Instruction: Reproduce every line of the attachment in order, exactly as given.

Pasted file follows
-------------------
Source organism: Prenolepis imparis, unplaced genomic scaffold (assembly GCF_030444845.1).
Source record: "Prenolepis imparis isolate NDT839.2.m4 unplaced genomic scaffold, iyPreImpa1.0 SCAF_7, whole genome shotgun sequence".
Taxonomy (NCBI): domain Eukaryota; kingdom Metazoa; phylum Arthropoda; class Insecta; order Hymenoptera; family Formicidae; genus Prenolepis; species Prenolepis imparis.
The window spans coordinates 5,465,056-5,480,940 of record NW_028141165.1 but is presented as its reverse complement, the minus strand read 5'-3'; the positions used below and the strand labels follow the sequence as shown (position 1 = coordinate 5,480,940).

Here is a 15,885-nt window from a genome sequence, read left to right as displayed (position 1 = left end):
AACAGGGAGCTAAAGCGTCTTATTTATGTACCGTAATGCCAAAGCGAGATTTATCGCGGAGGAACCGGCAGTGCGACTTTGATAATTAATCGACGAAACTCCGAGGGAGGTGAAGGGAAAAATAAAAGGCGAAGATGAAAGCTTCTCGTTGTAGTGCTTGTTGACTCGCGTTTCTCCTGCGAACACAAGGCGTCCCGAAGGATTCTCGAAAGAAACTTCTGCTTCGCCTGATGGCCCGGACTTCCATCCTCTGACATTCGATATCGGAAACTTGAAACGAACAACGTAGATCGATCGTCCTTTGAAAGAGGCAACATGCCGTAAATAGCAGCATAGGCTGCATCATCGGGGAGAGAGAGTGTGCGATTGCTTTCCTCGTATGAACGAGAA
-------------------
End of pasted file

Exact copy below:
Source organism: Prenolepis imparis, unplaced genomic scaffold (assembly GCF_030444845.1).
Source record: "Prenolepis imparis isolate NDT839.2.m4 unplaced genomic scaffold, iyPreImpa1.0 SCAF_7, whole genome shotgun sequence".
Taxonomy (NCBI): domain Eukaryota; kingdom Metazoa; phylum Arthropoda; class Insecta; order Hymenoptera; family Formicidae; genus Prenolepis; species Prenolepis imparis.
The window spans coordinates 5,465,056-5,480,940 of record NW_028141165.1 but is presented as its reverse complement, the minus strand read 5'-3'; the positions used below and the strand labels follow the sequence as shown (position 1 = coordinate 5,480,940).

Here is a 15,885-nt window from a genome sequence, read left to right as displayed (position 1 = left end):
AACAGGGAGCTAAAGCGTCTTATTTATGTACCGTAATGCCAAAGCGAGATTTATCGCGGAGGAACCGGCAGTGCGACTTTGATAATTAATCGACGAAACTCCGAGGGAGGTGAAGGGAAAAATAAAAGGCGAAGATGAAAGCTTCTCGTTGTAGTGCTTGTTGACTCGCGTTTCTCCTGCGAACACAAGGCGTCCCGAAGGATTCTCGAAAGAAACTTCTGCTTCGCCTGATGGCCCGGACTTCCATCCTCTGACATTCGATATCGGAAACTTGAAACGAACAACGTAGATCGATCGTCCTTTGAAAGAGGCAACATGCCGTAAATAGCAGCATAGGCTGCATCATCGGGGAGAGAGAGTGTGCGATTGCTTTCCTCGTATGAACGAGAA